Gilts on Wednesday staged their biggest one-day rally since March 2020 after the UK government slashed its planned debt sales this year by nearly £60bn, a much larger cut than markets had anticipated.
A stronger-than-expected economic rebound this year has bolstered tax receipts, leading the government to consistently undershoot borrowing forecasts drawn up in the spring, when the Covid-19 vaccination programme was still in its relatively early stages.
The Debt Management Office spelt out the scale of that reduction alongside chancellor Rishi Sunak’s Budget on Wednesday, cutting its planned government bond sales for the 2021-22 fiscal year to £198.4bn — or £57.8bn less than its April forecast. Markets had been expecting a forecast of only £34bn, according to a Reuters poll of gilt-trading banks.
“This means a lot less supply than the market was anticipating,” said Peter Schaffrik, a strategist at RBC Capital Markets.
Ten-year UK borrowing costs tumbled by 0.13 of a percentage point to a three-week low of 0.98 per cent as gilts rallied, the biggest one-day drop since the market turmoil at the height of the Covid crisis. Bond yields move inversely to prices.
The moves came against the backdrop of a global rally in longer-dated government debt, as investors worry that central banks might overreact to the recent surge in inflation with interest rate rises that threaten to curb the economic recovery.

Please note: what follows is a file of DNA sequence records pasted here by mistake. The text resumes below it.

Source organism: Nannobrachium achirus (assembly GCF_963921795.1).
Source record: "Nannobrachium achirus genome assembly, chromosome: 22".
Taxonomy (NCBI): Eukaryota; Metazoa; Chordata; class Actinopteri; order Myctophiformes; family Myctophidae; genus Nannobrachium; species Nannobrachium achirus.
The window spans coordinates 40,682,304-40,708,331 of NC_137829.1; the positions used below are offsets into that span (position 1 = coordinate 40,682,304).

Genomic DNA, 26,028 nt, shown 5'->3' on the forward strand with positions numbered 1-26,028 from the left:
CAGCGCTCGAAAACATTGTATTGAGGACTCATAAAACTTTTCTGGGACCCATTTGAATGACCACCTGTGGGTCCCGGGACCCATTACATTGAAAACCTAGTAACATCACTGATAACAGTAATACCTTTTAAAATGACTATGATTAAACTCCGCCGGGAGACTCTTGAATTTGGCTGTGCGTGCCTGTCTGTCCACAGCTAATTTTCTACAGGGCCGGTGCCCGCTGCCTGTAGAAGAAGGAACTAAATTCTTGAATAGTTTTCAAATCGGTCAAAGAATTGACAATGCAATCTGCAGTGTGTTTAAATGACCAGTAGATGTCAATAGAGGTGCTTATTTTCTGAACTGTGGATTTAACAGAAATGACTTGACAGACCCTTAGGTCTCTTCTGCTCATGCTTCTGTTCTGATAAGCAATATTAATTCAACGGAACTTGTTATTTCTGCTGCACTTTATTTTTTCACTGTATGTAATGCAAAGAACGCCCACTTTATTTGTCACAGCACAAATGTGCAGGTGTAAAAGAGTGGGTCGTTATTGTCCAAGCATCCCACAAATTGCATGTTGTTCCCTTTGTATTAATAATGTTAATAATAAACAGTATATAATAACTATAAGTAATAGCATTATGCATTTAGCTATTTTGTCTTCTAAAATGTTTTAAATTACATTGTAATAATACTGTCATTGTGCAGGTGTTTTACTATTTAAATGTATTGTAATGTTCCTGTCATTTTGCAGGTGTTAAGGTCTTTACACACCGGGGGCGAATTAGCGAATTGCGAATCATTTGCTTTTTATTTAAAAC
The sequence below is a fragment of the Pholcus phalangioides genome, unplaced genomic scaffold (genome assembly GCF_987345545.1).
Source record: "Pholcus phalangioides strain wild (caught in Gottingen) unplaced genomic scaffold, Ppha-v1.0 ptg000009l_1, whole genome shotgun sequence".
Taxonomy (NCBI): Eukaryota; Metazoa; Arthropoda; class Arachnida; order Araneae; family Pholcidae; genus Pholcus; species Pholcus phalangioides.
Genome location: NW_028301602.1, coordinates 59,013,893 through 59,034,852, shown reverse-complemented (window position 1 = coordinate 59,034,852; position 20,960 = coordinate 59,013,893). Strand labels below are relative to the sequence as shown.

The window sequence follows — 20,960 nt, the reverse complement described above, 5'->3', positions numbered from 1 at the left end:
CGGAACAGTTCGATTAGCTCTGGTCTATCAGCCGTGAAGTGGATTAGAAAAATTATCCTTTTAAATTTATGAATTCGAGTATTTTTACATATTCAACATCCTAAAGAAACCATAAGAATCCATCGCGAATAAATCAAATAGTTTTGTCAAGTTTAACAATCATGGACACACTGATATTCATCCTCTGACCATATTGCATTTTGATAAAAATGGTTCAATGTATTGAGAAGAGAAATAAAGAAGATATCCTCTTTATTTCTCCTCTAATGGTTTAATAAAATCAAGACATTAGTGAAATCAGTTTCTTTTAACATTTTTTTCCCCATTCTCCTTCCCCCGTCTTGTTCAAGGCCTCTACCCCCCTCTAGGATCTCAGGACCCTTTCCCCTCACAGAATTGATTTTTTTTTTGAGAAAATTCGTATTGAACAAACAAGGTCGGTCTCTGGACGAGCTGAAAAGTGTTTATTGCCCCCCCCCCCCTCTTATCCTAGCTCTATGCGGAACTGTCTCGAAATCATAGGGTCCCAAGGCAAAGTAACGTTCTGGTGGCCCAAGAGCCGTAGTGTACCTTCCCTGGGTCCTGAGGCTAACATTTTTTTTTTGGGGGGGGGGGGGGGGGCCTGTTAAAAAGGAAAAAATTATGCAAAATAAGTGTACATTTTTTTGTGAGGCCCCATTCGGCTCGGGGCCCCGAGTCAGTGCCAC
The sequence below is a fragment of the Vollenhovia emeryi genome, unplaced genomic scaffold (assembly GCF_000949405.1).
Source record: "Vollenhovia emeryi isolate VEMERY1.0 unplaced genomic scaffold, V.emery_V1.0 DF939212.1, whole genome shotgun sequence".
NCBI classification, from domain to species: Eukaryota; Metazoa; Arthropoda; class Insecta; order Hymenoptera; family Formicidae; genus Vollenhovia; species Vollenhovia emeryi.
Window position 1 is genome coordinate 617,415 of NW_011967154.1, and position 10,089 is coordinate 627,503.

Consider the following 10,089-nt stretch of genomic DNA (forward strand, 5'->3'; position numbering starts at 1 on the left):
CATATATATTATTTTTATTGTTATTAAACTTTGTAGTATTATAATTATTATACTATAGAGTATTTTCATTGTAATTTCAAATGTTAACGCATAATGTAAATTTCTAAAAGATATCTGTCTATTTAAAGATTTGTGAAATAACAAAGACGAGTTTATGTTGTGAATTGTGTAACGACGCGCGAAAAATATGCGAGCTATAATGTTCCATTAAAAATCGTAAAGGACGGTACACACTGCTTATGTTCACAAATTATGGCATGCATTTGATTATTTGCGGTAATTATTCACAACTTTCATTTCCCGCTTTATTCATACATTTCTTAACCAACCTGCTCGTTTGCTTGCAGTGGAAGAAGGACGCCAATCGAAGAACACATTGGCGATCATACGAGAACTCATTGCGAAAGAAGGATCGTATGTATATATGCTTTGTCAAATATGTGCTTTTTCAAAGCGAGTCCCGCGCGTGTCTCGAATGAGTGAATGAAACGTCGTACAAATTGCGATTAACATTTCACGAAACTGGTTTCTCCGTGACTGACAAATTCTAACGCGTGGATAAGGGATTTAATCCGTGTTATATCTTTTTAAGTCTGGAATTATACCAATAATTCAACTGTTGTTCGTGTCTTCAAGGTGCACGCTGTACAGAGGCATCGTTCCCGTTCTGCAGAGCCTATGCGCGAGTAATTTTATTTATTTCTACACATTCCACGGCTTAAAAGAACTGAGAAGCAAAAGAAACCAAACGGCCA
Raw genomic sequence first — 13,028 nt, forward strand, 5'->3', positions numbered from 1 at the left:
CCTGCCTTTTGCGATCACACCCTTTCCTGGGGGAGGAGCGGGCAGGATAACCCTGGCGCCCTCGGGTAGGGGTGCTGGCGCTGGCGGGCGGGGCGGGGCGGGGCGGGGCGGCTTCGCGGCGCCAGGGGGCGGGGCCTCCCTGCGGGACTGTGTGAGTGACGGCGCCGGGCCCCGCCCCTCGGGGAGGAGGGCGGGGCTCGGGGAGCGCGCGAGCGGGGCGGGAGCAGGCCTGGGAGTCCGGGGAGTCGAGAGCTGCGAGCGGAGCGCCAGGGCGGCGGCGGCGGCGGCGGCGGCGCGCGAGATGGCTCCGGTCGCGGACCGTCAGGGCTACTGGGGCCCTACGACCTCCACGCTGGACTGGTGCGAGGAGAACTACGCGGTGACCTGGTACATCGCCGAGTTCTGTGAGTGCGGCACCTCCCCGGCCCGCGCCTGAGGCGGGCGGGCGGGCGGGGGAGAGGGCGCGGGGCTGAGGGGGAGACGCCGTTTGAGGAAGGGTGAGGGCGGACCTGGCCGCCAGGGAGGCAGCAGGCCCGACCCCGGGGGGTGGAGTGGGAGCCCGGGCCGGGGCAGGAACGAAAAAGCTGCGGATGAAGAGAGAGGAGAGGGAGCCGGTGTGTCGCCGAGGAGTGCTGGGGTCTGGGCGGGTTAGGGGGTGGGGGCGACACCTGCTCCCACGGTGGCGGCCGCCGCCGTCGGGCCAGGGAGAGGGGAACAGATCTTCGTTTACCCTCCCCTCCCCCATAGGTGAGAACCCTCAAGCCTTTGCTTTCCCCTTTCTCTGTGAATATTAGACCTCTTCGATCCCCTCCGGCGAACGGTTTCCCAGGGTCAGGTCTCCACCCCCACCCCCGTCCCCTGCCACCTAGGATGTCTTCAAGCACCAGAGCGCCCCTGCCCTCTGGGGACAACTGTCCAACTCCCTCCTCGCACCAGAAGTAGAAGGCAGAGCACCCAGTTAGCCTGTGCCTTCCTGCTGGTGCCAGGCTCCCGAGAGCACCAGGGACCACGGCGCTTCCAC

In the UK, more optimistic growth forecasts from the Office for Budget Responsibility also imply lower gilt sales in the years ahead. That should help to soothe any potential anxiety in markets over the looming end to gilt purchases by the Bank of England in December, along with the possibility that the central bank could begin reducing its £845bn of gilt holdings as soon as March, according to TD Securities strategist Pooja Kumra.
Elsewhere in markets, shares in UK pub companies climbed on Wednesday as Sunak outlined changes to alcohol duties. Detailing “radical” plans to simplify these taxes, the chancellor said higher rates would be aligned with stronger drinks.
Under Sunak’s new strategy, just six duty rates on alcohol will exist — down from 15. Stronger alcohol will face higher taxes but lighter drinks including rosé wine will enjoy lower rates.
Sunak also announced a new “draught relief” scheme, which will entail the application of a lower rate of duty on draught beer and cider.
Shares in JD Wetherspoon rose 5 per cent in response. Shares in pub operator Marston’s gained 6 per cent, Mitchells & Butlers was up 6 per cent, while Young’s gained 2 per cent.
Pub companies were badly knocked in the early stages of the coronavirus pandemic and during subsequent lockdowns. Wednesday afternoon’s ascent took Wetherspoons’ shares roughly flat year-to-date.
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